Low-tech Air Compressor No Bargain

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Settling for low-tech air compressors with higher operating costs will turn a bargain model into an expensive one.

With prospects of yet higher energy costs as well as the need for a reliable air supply, industrial users of air compressor systems are rethinking purchasing strategies in favor of design efficiencies rather than bargain acquisition price.

The introduction of the direct-drive compressor into the popular 5-60 HP range is creating new standards for industrial applications, leading purchasers to consider overall cost of ownership, including energy and compressor parts as well as warranty coverage and even lead times for system delivery.

Optimize your outlook

When comparing today’s direct-drive rotary air compressors with traditional gear- and belt-driven models, it is important to consider the overall cost-benefit picture. By eliminating moving parts such as belts, gears and pulleys, direct-drive rotary compressors such as those from Sullivan-Palatek have fewer moving parts. Hence, they are less likely to fail or require service or replacement parts. Fewer moving parts also means added efficiency, which translates into energy savings and added horsepower output.

Without considering the overall picture, buyers of bargain-priced gear- or pulley-driven compressors can be locked into continual purchasing expensive consumables. They may also be forced into a high-priced, single source of replacement parts for the life of the product. Because these compressors are likely to require more maintenance than direct-drive models, they also incur more downtime, which can mean lowered production. Higher utility costs also plague those who choose old-style air compressors with lower purchase price but also lower efficiency.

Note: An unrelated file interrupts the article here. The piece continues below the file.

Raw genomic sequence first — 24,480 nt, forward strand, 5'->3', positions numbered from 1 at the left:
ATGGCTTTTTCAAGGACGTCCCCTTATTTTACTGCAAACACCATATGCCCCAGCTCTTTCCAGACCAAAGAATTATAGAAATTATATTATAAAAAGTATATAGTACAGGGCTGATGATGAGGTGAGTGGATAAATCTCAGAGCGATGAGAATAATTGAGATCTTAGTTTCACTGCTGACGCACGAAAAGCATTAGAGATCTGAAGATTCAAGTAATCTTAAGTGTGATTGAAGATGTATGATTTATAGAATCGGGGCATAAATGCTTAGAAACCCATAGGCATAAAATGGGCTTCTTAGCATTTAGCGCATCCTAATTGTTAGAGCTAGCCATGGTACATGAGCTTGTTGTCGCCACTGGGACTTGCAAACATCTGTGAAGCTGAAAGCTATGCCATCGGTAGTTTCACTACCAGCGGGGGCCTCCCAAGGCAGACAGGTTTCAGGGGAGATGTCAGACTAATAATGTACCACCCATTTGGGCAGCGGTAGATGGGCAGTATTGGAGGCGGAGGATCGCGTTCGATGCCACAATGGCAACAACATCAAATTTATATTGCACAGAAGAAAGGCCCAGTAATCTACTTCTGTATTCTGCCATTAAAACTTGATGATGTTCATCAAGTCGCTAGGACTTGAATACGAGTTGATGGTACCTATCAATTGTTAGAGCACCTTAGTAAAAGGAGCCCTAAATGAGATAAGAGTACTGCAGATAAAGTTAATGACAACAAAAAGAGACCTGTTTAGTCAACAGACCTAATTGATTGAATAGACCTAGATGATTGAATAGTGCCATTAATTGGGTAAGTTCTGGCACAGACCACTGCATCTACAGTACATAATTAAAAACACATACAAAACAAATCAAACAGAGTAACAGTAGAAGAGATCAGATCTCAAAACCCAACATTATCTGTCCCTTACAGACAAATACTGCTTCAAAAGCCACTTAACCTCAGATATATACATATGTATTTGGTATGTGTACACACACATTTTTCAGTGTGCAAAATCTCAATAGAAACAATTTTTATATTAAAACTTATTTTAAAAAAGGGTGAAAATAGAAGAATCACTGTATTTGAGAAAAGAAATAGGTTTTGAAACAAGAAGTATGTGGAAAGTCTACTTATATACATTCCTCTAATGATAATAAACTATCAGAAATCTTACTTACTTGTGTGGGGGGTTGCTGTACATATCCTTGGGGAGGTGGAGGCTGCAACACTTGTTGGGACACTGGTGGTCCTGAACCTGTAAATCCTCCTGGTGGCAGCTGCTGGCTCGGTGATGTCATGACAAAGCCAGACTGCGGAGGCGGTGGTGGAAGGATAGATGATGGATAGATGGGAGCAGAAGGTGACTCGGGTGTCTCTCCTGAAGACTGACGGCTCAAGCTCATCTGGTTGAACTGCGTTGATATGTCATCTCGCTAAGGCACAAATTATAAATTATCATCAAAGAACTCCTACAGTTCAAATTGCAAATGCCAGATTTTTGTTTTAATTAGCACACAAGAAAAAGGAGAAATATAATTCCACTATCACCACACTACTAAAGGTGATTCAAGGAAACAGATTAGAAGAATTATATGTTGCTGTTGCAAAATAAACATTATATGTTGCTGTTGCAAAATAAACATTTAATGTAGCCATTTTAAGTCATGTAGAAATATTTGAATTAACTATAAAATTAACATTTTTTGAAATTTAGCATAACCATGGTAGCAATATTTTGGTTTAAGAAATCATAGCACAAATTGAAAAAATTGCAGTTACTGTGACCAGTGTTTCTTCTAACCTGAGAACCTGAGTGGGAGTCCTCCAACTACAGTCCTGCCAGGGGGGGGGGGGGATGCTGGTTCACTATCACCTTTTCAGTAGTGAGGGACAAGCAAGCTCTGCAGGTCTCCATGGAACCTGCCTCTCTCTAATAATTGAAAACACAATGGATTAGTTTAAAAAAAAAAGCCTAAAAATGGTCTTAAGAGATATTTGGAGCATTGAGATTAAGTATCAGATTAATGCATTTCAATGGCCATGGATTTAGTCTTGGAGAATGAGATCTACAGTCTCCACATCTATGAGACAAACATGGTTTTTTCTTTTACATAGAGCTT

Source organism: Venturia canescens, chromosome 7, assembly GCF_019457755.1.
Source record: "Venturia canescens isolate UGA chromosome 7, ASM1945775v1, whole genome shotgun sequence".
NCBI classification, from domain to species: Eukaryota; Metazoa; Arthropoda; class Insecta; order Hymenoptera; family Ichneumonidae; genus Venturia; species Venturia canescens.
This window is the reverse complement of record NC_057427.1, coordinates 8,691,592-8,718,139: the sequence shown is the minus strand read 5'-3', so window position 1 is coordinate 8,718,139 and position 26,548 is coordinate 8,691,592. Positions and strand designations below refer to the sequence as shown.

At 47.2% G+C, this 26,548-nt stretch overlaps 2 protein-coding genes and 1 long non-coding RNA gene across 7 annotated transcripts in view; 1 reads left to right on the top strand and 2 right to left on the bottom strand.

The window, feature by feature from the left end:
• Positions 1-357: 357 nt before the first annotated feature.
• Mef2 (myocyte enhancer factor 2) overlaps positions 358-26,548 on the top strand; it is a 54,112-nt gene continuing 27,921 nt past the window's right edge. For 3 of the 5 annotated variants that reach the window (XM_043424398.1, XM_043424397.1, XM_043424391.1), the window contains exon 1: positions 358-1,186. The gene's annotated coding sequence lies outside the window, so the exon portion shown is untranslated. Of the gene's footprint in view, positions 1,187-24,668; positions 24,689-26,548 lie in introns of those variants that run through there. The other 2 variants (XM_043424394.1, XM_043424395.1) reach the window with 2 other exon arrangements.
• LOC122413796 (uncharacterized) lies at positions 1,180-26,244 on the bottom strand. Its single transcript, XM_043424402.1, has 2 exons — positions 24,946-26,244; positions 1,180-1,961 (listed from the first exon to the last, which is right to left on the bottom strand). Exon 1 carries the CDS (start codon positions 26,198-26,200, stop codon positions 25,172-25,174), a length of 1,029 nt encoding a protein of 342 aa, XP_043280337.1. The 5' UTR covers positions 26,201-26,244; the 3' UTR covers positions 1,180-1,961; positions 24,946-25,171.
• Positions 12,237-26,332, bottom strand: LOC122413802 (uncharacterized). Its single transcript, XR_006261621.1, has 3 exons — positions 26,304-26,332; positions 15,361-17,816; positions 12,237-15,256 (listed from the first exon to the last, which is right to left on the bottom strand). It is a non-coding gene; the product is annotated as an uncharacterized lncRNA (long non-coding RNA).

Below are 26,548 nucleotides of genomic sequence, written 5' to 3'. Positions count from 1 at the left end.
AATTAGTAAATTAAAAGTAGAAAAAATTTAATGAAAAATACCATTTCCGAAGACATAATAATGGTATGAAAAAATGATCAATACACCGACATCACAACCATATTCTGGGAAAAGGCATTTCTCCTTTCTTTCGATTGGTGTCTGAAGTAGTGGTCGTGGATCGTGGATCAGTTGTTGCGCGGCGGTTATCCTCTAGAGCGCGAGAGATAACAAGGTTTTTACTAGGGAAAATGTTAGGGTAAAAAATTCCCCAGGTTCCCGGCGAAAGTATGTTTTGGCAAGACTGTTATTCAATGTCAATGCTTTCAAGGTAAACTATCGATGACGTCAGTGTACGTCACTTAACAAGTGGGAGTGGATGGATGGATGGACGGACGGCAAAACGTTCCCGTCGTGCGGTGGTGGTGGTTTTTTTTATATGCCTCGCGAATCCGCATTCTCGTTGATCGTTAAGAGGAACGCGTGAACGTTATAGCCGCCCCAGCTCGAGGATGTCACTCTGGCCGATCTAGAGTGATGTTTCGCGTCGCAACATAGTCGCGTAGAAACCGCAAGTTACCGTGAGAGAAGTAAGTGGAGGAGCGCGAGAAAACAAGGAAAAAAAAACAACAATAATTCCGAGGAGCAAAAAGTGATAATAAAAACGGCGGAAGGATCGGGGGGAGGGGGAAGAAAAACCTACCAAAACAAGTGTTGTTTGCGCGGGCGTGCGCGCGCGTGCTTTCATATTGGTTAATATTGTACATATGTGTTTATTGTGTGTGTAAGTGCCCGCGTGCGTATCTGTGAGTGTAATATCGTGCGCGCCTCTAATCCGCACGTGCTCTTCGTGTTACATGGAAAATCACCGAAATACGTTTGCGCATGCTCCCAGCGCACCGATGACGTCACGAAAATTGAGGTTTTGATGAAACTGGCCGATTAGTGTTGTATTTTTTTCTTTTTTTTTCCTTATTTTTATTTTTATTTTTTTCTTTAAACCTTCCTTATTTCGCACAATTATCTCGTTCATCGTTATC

Figuring payback

Air compressors with fewer moving parts are more efficient. For instance, gears generally sustain a 3-5% loss in efficiency, while belts lose from 4-8%. On the other hand, the direct-drive systems employed a Sullivan-Palatek rotary screw air compressor has less drive-line friction and requires less energy to do the same work.

For example, an efficient direct-drive compressor requires 100 HP to supply a given air pressure and flow rate. A less efficient gear- or belt-drivel model may require up to 112 HPP to do the same job. The resulting savings in electrical costs can quickly yield a positive cost-benefit ratio in favor of the more efficient machine. Using an average cost of $.08 cents per kWh, the 12 HP difference in this example would reduce electricity costs by approximately $4200 per year – more than compensating for any additional cost of the equipment at purchase.

One of the design advantages offered by the Sullivan-Palatek system results from the use of larger airend assemblies, which results in slower turning rotors, hence even greater operating efficiency.

Warranty and lead times

Some equipment manufacturers only honor warranty claims if the purchaser adheres to strict guidelines such as purchasing only “genuine” replacement parts from the OEM. Unfortunately, some OEM’s also overcharge for these replacement parts, driving up the overall cost of the equipment and padding their revenue. Warranties are basically insurance policies. If a warranty contains this type of restriction, look for a reputable air compressor manufacturer that has reasonably priced replacement parts before you buy. Also, when purchasing a new compressor system, get the delivery date fixed in writing. A low price on a compressor does little good if delivery is delayed to the point of slowing production deadlines.

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Steve Van Loan
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